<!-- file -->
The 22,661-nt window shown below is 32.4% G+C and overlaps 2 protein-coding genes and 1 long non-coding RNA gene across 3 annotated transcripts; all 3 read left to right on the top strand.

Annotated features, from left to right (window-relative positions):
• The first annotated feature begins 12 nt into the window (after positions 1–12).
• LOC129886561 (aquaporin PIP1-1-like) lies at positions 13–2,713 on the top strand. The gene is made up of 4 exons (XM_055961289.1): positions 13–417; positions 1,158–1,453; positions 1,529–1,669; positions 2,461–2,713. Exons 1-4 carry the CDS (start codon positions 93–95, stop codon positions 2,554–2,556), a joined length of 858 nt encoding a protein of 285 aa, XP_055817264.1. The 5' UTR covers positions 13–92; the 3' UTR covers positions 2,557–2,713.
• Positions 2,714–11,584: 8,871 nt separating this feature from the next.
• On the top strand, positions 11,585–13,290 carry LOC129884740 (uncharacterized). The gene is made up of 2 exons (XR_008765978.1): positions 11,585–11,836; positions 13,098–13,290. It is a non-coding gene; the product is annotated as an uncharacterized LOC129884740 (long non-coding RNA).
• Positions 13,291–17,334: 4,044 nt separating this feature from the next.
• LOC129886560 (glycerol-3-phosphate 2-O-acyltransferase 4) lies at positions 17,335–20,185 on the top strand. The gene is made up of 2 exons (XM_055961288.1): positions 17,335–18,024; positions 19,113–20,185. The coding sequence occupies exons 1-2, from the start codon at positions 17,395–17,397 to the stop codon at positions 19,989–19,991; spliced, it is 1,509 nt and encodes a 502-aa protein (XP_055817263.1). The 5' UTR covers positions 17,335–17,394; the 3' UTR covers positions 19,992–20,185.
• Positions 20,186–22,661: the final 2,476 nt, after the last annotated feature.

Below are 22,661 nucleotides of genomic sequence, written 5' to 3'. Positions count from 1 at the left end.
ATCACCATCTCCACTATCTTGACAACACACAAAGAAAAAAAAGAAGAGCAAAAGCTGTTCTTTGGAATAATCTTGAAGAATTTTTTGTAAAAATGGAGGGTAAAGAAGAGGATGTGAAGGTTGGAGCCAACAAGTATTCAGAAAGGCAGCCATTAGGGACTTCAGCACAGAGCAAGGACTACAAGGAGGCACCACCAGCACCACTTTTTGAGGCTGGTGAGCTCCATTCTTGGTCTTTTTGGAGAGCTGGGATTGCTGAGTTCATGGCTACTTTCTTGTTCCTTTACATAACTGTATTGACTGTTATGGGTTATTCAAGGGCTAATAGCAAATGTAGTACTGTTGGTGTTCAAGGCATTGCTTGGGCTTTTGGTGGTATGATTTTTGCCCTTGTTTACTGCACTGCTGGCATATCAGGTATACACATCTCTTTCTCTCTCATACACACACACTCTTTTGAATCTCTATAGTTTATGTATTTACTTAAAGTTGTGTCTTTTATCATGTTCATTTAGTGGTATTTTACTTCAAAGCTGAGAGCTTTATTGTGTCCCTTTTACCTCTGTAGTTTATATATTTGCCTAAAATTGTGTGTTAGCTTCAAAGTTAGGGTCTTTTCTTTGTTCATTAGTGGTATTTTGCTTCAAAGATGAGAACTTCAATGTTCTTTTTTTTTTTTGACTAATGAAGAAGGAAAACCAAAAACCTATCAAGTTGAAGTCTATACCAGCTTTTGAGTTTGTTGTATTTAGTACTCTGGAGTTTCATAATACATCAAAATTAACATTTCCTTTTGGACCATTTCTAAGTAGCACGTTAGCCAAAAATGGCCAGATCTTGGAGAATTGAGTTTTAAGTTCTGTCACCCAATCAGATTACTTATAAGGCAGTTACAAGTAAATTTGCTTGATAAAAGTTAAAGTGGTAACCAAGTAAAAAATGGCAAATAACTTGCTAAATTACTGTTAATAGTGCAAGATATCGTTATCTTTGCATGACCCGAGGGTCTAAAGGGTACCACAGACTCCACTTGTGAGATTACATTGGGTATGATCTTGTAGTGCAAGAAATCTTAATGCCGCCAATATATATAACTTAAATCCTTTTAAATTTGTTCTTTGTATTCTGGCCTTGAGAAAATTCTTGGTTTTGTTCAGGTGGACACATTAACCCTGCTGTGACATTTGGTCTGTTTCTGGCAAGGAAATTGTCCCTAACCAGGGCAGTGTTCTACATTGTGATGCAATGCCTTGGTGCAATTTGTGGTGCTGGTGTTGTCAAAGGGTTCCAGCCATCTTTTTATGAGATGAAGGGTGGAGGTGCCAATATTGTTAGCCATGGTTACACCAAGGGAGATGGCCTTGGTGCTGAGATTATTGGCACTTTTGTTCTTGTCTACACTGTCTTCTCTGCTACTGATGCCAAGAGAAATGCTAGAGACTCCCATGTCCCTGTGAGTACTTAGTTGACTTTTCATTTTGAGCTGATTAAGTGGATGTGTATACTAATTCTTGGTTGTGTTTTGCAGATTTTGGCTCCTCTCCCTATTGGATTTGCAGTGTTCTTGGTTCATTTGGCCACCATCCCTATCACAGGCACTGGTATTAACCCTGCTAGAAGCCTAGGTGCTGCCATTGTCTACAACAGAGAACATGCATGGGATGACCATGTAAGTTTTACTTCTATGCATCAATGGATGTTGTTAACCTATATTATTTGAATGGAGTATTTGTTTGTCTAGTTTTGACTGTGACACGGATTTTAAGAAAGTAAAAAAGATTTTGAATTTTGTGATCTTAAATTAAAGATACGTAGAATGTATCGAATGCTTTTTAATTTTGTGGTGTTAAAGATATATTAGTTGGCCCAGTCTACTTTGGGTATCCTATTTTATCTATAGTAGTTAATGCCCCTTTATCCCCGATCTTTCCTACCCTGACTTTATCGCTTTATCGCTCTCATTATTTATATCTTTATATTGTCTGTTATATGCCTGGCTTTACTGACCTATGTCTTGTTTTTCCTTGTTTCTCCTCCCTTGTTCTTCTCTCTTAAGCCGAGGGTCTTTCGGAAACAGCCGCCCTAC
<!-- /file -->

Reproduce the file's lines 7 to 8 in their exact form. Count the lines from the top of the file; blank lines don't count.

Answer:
• Positions 13,291–17,334: 4,044 nt separating this feature from the next.
• LOC129886560 (glycerol-3-phosphate 2-O-acyltransferase 4) lies at positions 17,335–20,185 on the top strand. The gene is made up of 2 exons (XM_055961288.1): positions 17,335–18,024; positions 19,113–20,185. The coding sequence occupies exons 1-2, from the start codon at positions 17,395–17,397 to the stop codon at positions 19,989–19,991; spliced, it is 1,509 nt and encodes a 502-aa protein (XP_055817263.1). The 5' UTR covers positions 17,335–17,394; the 3' UTR covers positions 19,992–20,185.